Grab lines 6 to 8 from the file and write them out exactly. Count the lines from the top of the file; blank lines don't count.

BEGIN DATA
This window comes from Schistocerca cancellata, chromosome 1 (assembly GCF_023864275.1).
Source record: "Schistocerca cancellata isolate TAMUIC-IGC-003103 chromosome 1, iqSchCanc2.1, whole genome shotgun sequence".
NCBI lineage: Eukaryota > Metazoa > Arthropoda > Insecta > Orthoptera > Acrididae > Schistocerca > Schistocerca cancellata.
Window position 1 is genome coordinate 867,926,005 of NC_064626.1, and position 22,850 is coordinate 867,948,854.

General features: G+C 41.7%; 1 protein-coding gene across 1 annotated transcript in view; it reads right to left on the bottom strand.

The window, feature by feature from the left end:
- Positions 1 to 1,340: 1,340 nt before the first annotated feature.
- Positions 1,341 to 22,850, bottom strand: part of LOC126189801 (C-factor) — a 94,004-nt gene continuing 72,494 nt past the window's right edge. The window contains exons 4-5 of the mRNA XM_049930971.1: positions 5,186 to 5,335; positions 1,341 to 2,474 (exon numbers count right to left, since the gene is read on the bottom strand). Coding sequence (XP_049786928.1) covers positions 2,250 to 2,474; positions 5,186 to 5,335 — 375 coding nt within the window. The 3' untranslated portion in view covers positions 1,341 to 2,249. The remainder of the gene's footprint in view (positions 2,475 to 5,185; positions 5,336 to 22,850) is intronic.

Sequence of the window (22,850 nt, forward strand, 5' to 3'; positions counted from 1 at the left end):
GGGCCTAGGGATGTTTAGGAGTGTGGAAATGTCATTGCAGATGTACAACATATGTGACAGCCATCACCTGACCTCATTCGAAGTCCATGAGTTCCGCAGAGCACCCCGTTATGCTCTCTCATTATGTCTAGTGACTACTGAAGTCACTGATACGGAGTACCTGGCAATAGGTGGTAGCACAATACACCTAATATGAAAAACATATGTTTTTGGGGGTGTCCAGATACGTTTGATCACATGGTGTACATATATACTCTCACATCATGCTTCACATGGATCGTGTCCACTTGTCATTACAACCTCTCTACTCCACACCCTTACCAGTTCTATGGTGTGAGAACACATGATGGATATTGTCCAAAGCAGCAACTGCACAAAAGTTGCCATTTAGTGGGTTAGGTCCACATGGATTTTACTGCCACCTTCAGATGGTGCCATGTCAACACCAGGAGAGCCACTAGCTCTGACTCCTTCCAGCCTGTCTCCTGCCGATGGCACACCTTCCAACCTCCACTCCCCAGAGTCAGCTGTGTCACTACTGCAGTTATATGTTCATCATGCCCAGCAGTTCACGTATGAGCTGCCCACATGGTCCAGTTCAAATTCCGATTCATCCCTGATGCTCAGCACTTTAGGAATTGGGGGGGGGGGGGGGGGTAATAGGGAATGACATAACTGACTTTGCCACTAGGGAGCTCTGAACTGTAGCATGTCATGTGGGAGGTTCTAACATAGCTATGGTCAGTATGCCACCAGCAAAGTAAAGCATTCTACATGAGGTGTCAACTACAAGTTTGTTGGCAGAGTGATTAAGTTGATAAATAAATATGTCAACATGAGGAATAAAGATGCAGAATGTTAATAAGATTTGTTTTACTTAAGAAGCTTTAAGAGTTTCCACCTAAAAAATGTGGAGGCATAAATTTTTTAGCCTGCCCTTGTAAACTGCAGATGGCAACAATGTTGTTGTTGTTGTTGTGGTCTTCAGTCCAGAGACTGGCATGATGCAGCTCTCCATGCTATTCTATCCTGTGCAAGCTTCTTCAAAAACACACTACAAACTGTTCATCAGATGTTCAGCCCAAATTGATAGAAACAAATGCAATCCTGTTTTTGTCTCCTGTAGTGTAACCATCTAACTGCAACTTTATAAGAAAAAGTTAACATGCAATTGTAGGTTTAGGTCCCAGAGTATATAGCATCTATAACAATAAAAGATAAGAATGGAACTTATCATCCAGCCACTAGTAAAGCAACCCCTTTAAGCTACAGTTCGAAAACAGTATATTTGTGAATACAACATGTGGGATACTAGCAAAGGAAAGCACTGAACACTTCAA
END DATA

The window, feature by feature from the left end:
- Positions 1 to 1,340: 1,340 nt before the first annotated feature.
- Positions 1,341 to 22,850, bottom strand: part of LOC126189801 (C-factor) — a 94,004-nt gene continuing 72,494 nt past the window's right edge. The window contains exons 4-5 of the mRNA XM_049930971.1: positions 5,186 to 5,335; positions 1,341 to 2,474 (exon numbers count right to left, since the gene is read on the bottom strand). Coding sequence (XP_049786928.1) covers positions 2,250 to 2,474; positions 5,186 to 5,335 — 375 coding nt within the window. The 3' untranslated portion in view covers positions 1,341 to 2,249. The remainder of the gene's footprint in view (positions 2,475 to 5,185; positions 5,336 to 22,850) is intronic.